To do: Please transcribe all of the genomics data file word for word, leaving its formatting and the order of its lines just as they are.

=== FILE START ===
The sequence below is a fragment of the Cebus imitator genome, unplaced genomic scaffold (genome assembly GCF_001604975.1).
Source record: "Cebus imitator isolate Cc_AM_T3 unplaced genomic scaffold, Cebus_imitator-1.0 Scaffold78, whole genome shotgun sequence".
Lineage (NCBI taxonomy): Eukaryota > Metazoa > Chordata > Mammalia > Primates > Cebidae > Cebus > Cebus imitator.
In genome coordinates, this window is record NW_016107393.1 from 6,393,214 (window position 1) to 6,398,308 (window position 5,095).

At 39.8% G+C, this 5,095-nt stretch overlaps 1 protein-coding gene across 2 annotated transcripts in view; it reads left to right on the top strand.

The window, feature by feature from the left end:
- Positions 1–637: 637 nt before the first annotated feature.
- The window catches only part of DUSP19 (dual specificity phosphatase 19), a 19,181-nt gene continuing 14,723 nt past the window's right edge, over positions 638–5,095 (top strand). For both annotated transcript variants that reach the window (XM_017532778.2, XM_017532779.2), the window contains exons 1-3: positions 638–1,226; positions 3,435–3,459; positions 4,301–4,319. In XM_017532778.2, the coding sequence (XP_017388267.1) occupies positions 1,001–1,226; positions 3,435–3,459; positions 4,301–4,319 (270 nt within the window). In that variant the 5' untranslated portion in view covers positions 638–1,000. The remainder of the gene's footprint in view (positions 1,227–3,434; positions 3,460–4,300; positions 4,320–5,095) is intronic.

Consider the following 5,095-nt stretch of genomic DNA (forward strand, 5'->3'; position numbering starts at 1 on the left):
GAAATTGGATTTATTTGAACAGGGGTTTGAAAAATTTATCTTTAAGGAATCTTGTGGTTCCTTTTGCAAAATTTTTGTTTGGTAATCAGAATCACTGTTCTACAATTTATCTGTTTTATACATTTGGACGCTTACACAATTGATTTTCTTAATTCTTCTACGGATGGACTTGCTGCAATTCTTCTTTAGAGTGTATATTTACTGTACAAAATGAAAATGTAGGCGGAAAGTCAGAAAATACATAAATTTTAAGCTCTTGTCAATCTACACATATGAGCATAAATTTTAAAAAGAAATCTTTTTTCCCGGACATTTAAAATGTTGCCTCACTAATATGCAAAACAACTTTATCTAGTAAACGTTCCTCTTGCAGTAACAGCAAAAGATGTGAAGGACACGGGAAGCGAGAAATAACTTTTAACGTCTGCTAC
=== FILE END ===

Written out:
The sequence below is a fragment of the Cebus imitator genome, unplaced genomic scaffold (genome assembly GCF_001604975.1).
Source record: "Cebus imitator isolate Cc_AM_T3 unplaced genomic scaffold, Cebus_imitator-1.0 Scaffold78, whole genome shotgun sequence".
Lineage (NCBI taxonomy): Eukaryota > Metazoa > Chordata > Mammalia > Primates > Cebidae > Cebus > Cebus imitator.
In genome coordinates, this window is record NW_016107393.1 from 6,393,214 (window position 1) to 6,398,308 (window position 5,095).

At 39.8% G+C, this 5,095-nt stretch overlaps 1 protein-coding gene across 2 annotated transcripts in view; it reads left to right on the top strand.

The window, feature by feature from the left end:
- Positions 1–637: 637 nt before the first annotated feature.
- The window catches only part of DUSP19 (dual specificity phosphatase 19), a 19,181-nt gene continuing 14,723 nt past the window's right edge, over positions 638–5,095 (top strand). For both annotated transcript variants that reach the window (XM_017532778.2, XM_017532779.2), the window contains exons 1-3: positions 638–1,226; positions 3,435–3,459; positions 4,301–4,319. In XM_017532778.2, the coding sequence (XP_017388267.1) occupies positions 1,001–1,226; positions 3,435–3,459; positions 4,301–4,319 (270 nt within the window). In that variant the 5' untranslated portion in view covers positions 638–1,000. The remainder of the gene's footprint in view (positions 1,227–3,434; positions 3,460–4,300; positions 4,320–5,095) is intronic.

Consider the following 5,095-nt stretch of genomic DNA (forward strand, 5'->3'; position numbering starts at 1 on the left):
GAAATTGGATTTATTTGAACAGGGGTTTGAAAAATTTATCTTTAAGGAATCTTGTGGTTCCTTTTGCAAAATTTTTGTTTGGTAATCAGAATCACTGTTCTACAATTTATCTGTTTTATACATTTGGACGCTTACACAATTGATTTTCTTAATTCTTCTACGGATGGACTTGCTGCAATTCTTCTTTAGAGTGTATATTTACTGTACAAAATGAAAATGTAGGCGGAAAGTCAGAAAATACATAAATTTTAAGCTCTTGTCAATCTACACATATGAGCATAAATTTTAAAAAGAAATCTTTTTTCCCGGACATTTAAAATGTTGCCTCACTAATATGCAAAACAACTTTATCTAGTAAACGTTCCTCTTGCAGTAACAGCAAAAGATGTGAAGGACACGGGAAGCGAGAAATAACTTTTAACGTCTGCTAC